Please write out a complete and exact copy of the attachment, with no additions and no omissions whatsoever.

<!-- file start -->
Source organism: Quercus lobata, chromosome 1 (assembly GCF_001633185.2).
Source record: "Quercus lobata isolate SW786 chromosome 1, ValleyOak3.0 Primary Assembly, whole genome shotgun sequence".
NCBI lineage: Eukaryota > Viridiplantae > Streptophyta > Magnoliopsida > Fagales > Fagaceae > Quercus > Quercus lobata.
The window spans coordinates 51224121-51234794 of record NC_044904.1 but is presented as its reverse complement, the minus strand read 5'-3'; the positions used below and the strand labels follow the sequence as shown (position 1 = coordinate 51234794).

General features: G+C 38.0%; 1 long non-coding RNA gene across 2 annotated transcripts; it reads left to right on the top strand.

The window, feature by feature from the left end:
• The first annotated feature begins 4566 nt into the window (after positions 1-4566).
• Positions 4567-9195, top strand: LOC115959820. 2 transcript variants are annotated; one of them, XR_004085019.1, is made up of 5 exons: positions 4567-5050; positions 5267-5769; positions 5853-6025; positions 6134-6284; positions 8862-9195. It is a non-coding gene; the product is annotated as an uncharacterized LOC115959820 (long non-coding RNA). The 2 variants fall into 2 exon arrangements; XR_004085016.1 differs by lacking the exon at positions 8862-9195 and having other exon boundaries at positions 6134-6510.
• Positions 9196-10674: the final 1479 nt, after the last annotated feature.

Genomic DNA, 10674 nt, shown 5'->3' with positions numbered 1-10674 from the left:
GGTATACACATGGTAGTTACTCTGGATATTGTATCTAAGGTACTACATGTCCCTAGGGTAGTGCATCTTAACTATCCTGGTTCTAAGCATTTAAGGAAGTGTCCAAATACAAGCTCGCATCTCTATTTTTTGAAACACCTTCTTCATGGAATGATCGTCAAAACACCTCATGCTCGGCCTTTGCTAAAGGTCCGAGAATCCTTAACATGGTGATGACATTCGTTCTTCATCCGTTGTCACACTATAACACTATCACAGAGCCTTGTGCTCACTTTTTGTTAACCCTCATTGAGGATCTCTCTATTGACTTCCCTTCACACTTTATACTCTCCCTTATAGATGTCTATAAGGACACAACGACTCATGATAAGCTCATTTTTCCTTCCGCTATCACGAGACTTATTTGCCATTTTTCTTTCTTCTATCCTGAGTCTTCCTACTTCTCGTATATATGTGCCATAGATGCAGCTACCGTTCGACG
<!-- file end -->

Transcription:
Source organism: Quercus lobata, chromosome 1 (assembly GCF_001633185.2).
Source record: "Quercus lobata isolate SW786 chromosome 1, ValleyOak3.0 Primary Assembly, whole genome shotgun sequence".
NCBI lineage: Eukaryota > Viridiplantae > Streptophyta > Magnoliopsida > Fagales > Fagaceae > Quercus > Quercus lobata.
The window spans coordinates 51224121-51234794 of record NC_044904.1 but is presented as its reverse complement, the minus strand read 5'-3'; the positions used below and the strand labels follow the sequence as shown (position 1 = coordinate 51234794).

General features: G+C 38.0%; 1 long non-coding RNA gene across 2 annotated transcripts; it reads left to right on the top strand.

The window, feature by feature from the left end:
• The first annotated feature begins 4566 nt into the window (after positions 1-4566).
• Positions 4567-9195, top strand: LOC115959820. 2 transcript variants are annotated; one of them, XR_004085019.1, is made up of 5 exons: positions 4567-5050; positions 5267-5769; positions 5853-6025; positions 6134-6284; positions 8862-9195. It is a non-coding gene; the product is annotated as an uncharacterized LOC115959820 (long non-coding RNA). The 2 variants fall into 2 exon arrangements; XR_004085016.1 differs by lacking the exon at positions 8862-9195 and having other exon boundaries at positions 6134-6510.
• Positions 9196-10674: the final 1479 nt, after the last annotated feature.

Genomic DNA, 10674 nt, shown 5'->3' with positions numbered 1-10674 from the left:
GGTATACACATGGTAGTTACTCTGGATATTGTATCTAAGGTACTACATGTCCCTAGGGTAGTGCATCTTAACTATCCTGGTTCTAAGCATTTAAGGAAGTGTCCAAATACAAGCTCGCATCTCTATTTTTTGAAACACCTTCTTCATGGAATGATCGTCAAAACACCTCATGCTCGGCCTTTGCTAAAGGTCCGAGAATCCTTAACATGGTGATGACATTCGTTCTTCATCCGTTGTCACACTATAACACTATCACAGAGCCTTGTGCTCACTTTTTGTTAACCCTCATTGAGGATCTCTCTATTGACTTCCCTTCACACTTTATACTCTCCCTTATAGATGTCTATAAGGACACAACGACTCATGATAAGCTCATTTTTCCTTCCGCTATCACGAGACTTATTTGCCATTTTTCTTTCTTCTATCCTGAGTCTTCCTACTTCTCGTATATATGTGCCATAGATGCAGCTACCGTTCGACG